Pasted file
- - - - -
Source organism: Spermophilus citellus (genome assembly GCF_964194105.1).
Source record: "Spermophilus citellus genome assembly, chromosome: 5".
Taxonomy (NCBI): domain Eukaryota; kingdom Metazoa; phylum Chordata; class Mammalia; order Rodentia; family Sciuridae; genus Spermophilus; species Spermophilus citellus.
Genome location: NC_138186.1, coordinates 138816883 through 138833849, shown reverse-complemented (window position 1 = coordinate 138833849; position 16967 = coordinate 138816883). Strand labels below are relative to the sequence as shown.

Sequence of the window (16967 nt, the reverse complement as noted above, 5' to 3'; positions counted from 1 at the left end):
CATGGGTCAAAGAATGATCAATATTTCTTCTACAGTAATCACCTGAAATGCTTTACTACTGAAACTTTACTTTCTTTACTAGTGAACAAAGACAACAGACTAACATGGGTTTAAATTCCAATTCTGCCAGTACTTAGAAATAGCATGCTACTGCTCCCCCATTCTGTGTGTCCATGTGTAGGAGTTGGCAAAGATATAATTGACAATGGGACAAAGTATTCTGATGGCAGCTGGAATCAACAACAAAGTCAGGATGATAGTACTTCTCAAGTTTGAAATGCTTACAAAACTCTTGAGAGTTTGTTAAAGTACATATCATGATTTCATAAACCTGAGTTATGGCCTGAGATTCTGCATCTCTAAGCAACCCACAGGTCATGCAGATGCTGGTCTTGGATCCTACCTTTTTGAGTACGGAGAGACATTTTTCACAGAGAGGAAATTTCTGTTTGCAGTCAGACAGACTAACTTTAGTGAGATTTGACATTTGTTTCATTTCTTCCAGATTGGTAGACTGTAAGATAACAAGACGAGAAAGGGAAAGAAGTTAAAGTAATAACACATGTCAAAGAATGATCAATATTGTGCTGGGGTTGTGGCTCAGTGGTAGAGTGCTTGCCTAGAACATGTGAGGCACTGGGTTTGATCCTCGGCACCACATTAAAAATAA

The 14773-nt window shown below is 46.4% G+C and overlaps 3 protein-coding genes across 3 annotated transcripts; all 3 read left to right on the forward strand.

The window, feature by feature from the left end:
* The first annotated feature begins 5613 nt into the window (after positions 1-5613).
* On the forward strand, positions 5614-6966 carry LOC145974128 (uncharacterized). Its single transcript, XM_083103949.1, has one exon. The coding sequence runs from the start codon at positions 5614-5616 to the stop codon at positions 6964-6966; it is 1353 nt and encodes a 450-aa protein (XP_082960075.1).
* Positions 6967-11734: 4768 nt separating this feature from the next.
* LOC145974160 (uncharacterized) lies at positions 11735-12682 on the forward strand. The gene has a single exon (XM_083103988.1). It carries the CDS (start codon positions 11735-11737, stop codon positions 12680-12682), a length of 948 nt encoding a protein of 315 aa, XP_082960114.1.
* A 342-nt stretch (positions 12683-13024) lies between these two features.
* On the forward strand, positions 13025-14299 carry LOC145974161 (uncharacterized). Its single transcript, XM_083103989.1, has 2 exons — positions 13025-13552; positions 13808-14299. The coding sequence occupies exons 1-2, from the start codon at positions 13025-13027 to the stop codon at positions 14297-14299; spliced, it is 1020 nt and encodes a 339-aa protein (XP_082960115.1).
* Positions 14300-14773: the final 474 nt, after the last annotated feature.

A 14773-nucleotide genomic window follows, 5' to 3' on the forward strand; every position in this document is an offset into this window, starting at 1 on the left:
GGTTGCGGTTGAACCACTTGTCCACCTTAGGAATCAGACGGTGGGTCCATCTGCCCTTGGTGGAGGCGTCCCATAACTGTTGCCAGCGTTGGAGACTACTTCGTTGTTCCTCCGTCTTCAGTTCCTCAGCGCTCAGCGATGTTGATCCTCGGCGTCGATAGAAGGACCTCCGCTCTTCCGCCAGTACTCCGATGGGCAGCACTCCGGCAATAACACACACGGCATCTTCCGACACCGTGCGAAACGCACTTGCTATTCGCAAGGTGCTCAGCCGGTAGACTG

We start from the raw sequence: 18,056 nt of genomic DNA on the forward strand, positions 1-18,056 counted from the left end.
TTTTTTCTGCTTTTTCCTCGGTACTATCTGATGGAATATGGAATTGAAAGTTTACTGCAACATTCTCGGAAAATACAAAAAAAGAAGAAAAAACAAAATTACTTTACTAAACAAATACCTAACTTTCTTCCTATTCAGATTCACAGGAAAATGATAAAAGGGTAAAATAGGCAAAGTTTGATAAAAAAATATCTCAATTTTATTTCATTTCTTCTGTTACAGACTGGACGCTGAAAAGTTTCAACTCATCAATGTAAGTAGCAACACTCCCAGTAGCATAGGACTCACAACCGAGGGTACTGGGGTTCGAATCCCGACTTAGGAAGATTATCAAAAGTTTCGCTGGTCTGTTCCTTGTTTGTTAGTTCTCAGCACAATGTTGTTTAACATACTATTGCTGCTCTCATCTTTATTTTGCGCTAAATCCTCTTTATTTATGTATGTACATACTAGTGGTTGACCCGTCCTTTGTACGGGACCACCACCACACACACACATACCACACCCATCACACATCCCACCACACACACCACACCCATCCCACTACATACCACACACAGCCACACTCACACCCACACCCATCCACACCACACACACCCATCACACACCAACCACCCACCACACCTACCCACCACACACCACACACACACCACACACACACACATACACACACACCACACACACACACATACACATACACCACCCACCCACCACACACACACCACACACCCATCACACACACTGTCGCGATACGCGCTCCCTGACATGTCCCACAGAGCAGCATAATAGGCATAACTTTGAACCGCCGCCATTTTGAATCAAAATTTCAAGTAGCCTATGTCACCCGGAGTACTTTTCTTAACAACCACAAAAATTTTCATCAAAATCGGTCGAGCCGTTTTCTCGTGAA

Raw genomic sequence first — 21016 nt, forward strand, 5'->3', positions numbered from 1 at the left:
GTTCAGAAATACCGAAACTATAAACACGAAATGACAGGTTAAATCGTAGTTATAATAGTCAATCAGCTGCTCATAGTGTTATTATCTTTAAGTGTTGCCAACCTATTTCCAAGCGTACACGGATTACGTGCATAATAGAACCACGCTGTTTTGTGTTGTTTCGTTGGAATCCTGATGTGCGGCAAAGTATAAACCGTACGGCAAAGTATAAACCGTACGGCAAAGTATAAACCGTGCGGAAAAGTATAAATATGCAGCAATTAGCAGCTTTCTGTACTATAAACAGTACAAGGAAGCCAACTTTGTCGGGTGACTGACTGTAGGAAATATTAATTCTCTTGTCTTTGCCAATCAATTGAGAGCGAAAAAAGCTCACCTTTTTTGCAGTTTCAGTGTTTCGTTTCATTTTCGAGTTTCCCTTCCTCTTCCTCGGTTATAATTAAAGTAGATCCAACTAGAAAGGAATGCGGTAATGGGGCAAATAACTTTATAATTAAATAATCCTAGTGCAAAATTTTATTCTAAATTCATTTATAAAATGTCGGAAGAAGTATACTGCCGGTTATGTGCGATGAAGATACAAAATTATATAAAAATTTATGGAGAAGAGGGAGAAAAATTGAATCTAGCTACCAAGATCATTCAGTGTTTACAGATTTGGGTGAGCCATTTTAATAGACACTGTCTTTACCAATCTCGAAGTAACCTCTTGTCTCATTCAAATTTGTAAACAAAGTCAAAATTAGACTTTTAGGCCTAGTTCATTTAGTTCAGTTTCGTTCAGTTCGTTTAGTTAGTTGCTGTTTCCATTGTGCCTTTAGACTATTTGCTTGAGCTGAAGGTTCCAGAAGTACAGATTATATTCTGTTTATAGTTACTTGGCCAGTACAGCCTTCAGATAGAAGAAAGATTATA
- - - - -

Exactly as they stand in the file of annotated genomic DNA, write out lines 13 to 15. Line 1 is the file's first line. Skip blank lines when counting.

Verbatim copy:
* A 342-nt stretch (positions 12683-13024) lies between these two features.
* On the forward strand, positions 13025-14299 carry LOC145974161 (uncharacterized). Its single transcript, XM_083103989.1, has 2 exons — positions 13025-13552; positions 13808-14299. The coding sequence occupies exons 1-2, from the start codon at positions 13025-13027 to the stop codon at positions 14297-14299; spliced, it is 1020 nt and encodes a 339-aa protein (XP_082960115.1).
* Positions 14300-14773: the final 474 nt, after the last annotated feature.